Matthew Cohen, Inventing the Performing Arts: Modernity and Tradition in Colonial Indonesia. Honolulu: University of Hawai‘i Press, 2016, xxxvii pp. ISBN 978082485567. Price: USD 64.00 (hardback).
The dominant attention of scholars for performing arts in Indonesia associated with so-called ‘traditional’ performing art forms related to the courts of Java, has led to a gap in our knowledge about performing arts and popular entertainment during colonial times. Matthew Cohen, a scholar of theatre studies, has devoted much of his career to filling such gaps in our knowledge. Inventing the Performing Arts: Modernity and Tradition in Colonial Indonesia surveys chronologically the development of popular entertainment from the early nineteenth century until Indonesia’s independence. The book is set up around three distinct parts, starting with a survey of various forms of entertainment from the nineteenth century in ‘Common Ground for Arts and Popular Entertainments’. The second part entitled ‘Maelstrom of Modernity’ tells the history of the development of performing arts during the heyday of colonialism in relation to the changing world, the rise of modernity and nationalism. The third part of the book, ‘Japanese Occupation and ‘Greater Asian’ Modernity’, discusses the impact of the Japanese occupation on the performing arts in colonial Indonesia. Cohen concludes with some reflections on significant developments in contemporary performing arts and their relation to colonial history.
Cohen applies a method of archival research, combined with cultural theory. His thorough browsing of newspapers in Dutch and Indonesian yields detailed information and lays bare a colorful and lively picture of myriad forms of popular entertainment. Many of these forms were looked down upon by the elite and consequently have not received the attention they deserve in academic studies. From Cohen we learn about military music, the circus, Japanese and Chinese influences on performing arts, Parsi theatre, dog and monkey shows, social dance and jazz, to name a few, and the exchange between these forms of entertainment and the influence they had on local forms of music and entertainment. Cohen’s eye for the social fabric and networks of performing arts and entertainment is interesting and refreshing. We get a sense of the links between companies, troupes, and artists in colonial Indonesia, Malaya, China, Europe, Japan, and the Middle East. The world seems to have been dynamic and highly interconnected.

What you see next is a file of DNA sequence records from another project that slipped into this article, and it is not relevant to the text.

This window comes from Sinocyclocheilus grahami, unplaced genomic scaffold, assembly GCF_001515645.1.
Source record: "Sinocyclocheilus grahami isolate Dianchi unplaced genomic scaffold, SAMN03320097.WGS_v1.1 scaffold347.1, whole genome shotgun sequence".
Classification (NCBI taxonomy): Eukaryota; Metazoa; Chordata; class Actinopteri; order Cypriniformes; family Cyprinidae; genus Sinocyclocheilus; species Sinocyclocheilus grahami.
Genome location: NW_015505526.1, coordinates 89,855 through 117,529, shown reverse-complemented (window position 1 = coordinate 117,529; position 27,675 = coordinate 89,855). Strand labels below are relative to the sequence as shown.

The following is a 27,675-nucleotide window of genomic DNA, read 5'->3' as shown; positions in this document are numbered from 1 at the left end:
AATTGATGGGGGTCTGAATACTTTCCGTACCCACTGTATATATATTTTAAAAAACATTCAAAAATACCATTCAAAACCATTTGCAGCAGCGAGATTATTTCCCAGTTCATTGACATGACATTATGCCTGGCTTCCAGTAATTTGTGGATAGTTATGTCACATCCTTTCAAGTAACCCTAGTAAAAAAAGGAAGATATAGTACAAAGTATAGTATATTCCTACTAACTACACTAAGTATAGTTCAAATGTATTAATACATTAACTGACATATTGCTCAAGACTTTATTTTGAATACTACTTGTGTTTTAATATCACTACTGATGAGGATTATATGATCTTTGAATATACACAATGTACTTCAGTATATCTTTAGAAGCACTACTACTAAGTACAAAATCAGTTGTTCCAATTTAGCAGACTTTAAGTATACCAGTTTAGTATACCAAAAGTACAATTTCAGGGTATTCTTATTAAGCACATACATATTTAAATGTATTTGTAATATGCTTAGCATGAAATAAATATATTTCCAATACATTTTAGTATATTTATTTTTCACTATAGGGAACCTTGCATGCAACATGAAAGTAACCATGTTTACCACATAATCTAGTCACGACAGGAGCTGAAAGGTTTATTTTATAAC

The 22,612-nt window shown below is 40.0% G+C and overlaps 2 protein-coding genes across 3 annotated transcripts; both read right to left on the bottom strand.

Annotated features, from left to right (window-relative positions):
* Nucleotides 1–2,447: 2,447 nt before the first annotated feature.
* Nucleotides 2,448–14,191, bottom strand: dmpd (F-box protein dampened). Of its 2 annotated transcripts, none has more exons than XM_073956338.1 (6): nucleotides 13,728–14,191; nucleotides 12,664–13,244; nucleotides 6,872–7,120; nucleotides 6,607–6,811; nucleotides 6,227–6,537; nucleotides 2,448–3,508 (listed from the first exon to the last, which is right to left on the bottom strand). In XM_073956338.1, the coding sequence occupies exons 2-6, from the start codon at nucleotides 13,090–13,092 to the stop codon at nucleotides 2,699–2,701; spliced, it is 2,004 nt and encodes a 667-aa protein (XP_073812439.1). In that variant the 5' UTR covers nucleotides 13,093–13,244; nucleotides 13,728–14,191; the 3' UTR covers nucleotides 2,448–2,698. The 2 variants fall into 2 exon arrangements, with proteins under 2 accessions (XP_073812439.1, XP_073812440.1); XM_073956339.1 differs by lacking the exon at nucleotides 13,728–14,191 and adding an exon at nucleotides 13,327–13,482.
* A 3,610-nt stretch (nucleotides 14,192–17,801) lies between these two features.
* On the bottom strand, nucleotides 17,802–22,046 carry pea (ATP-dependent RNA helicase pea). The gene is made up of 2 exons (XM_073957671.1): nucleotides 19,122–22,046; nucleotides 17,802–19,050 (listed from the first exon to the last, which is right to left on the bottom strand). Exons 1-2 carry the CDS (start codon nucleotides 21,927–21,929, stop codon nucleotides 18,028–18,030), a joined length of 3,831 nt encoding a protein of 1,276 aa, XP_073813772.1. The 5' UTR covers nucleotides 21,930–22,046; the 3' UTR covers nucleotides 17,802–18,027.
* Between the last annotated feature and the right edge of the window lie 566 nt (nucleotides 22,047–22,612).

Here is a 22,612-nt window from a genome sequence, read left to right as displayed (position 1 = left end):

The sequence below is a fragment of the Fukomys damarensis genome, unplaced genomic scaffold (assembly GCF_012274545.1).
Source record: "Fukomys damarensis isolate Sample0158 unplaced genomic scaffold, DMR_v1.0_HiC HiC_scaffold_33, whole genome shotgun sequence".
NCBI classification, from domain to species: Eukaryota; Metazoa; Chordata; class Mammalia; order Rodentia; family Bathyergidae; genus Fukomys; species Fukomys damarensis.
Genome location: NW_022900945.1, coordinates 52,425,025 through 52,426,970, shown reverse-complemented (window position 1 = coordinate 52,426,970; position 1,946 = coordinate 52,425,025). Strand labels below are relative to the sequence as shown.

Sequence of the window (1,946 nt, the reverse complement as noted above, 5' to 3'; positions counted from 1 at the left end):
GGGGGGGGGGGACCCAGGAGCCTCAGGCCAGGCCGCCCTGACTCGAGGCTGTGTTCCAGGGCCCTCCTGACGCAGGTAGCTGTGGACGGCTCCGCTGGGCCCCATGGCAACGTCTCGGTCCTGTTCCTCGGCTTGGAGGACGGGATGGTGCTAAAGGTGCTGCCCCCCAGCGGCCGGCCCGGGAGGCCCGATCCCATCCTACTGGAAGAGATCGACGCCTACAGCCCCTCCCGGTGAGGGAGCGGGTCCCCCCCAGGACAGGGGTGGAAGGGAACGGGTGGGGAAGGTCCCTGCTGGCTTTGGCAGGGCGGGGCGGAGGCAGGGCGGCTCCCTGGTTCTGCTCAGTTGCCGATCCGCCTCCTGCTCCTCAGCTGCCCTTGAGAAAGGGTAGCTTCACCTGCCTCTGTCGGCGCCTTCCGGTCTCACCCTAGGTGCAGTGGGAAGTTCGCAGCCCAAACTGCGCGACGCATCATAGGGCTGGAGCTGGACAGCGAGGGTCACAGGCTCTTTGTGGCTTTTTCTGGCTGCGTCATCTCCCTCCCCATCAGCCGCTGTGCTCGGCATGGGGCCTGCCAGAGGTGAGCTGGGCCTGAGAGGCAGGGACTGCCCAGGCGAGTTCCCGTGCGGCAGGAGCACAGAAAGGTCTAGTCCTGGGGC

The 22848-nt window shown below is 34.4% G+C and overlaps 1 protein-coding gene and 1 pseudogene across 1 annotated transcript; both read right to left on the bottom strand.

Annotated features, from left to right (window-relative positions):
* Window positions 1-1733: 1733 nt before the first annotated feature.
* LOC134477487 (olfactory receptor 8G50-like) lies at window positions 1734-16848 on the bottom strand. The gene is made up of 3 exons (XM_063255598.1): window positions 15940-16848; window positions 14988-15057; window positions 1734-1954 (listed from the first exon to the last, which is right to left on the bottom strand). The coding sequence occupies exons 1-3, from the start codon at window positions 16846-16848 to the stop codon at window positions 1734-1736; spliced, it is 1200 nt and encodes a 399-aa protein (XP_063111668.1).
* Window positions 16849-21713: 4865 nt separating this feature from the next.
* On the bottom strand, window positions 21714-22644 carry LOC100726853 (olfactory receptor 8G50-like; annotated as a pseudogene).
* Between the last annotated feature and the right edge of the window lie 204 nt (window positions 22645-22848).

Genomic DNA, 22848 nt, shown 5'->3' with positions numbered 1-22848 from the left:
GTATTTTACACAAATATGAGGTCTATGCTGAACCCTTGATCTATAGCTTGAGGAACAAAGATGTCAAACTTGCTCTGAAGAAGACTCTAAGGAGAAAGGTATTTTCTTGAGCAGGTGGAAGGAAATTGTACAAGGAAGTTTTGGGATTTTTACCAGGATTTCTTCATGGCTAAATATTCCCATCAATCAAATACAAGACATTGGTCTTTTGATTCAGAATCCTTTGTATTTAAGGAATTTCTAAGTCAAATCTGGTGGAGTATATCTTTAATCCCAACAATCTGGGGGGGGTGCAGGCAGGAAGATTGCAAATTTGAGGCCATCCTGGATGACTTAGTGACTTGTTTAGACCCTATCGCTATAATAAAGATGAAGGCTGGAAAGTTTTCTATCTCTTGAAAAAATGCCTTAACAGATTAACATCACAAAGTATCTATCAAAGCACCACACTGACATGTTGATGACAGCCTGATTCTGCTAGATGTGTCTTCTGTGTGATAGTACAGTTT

We discover that popular entertainment also had a dark and dangerous side. Newspaper reports show that the ‘public theaters of Deli, Padang, Palembang, and Bengkulu that hosted bangsawan, Chinese opera, and related popular entertainment were rough places, associated with crime, prostitution, and violence’ (p. 54). Music and popular entertainment seem to have been populated by marginalized groups that are not well documented in history. Through the lens of popular entertainment, we learn that ‘musicians were often of indigenous origin. Until the nineteenth century, wealthy Europeans kept slaves who played European musical instruments’ (p. 12). The picture that Cohen paints of the performing arts in the nineteenth century is one filled with hybrid forms of entertainment, people from all walks of life, and fed by an ‘embryonic touring circuit’ (p. 16). The world of popular entertainment was full of exchanges of stories, styles, and methods, and open to embrace and incorporate all sorts of elements and people to enliven the various forms of performing arts.